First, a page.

See also: Save money on your meds.
On that day, at locations nationwide from 10 a.m. to 2 p.m., the U.S. Drug Enforcement Administration will be collecting unneeded and expired medicines so they can be disposed of in a safe, legal and eco-friendly way.
Prescriptions and over-the-counter "solid dosage" medications (i.e., tablets and caplets) will be accepted. Intravenous medicines, needles and illicit drugs, such as marijuana or methamphetamines, are not part of this program.
Participants do not need to give their names, and it's advisable to remove identifying information from any pill bottles you turn in.
During the first-ever national drug take-back event, which was held last September, the DEA collected more than 121 tons of pills.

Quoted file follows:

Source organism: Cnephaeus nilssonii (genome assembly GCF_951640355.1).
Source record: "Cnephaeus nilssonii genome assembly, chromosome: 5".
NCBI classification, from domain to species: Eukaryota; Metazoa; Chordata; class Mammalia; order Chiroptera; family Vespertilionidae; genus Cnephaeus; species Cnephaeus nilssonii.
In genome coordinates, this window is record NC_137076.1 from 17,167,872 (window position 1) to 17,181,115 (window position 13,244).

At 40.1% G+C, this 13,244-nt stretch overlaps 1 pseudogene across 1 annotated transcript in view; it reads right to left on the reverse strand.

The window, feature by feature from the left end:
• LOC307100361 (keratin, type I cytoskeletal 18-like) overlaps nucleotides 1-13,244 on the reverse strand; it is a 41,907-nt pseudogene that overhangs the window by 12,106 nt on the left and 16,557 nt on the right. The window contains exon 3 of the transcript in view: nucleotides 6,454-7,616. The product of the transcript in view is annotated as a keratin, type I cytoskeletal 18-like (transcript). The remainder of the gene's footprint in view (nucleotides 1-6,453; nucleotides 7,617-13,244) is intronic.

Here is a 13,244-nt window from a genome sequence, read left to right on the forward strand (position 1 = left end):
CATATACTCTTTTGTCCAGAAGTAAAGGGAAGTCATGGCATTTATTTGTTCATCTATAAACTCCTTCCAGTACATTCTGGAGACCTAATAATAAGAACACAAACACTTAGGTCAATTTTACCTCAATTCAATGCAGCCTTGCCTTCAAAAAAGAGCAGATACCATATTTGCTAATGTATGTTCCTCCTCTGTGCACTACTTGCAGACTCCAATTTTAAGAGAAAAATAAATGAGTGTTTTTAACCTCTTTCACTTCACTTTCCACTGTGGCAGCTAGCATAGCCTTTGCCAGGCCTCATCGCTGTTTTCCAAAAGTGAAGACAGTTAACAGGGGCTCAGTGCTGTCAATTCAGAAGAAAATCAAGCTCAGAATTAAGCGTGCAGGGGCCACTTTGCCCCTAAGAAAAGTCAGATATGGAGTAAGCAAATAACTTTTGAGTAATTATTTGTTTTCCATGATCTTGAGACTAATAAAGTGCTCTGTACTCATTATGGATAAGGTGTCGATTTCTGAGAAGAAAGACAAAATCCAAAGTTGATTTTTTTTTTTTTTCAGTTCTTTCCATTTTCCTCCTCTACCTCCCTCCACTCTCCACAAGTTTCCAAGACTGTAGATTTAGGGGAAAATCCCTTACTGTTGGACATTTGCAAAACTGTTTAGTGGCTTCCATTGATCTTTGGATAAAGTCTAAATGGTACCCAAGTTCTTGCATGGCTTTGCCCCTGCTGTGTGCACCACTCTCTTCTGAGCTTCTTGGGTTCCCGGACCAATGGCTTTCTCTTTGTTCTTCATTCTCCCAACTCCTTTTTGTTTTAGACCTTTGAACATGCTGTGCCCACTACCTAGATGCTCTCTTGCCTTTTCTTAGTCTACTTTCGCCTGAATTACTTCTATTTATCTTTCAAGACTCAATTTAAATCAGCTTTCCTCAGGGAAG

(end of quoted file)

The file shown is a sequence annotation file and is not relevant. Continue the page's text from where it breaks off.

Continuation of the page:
If you're wondering why the DEA is involved, and why you can't just toss your old prescriptions and over-the-counter drugs in the trash, sink or toilet, consider the following:
• Pills that are put in the trash can be easily removed from the garbage by people seeking to illegally use or sell them.
• Medications thrown in the trash can also be found and consumed by children or animals.
• Chemicals and toxins from drugs that are disposed of into landfills, or down toilets and sinks, can escape into the ground and groundwater, polluting the environment and posing health hazards to humans, plants and wildlife. (That said, the Food and Drug Administration does keep a short list of drugs that should be disposed of by flushing them down the toilet.)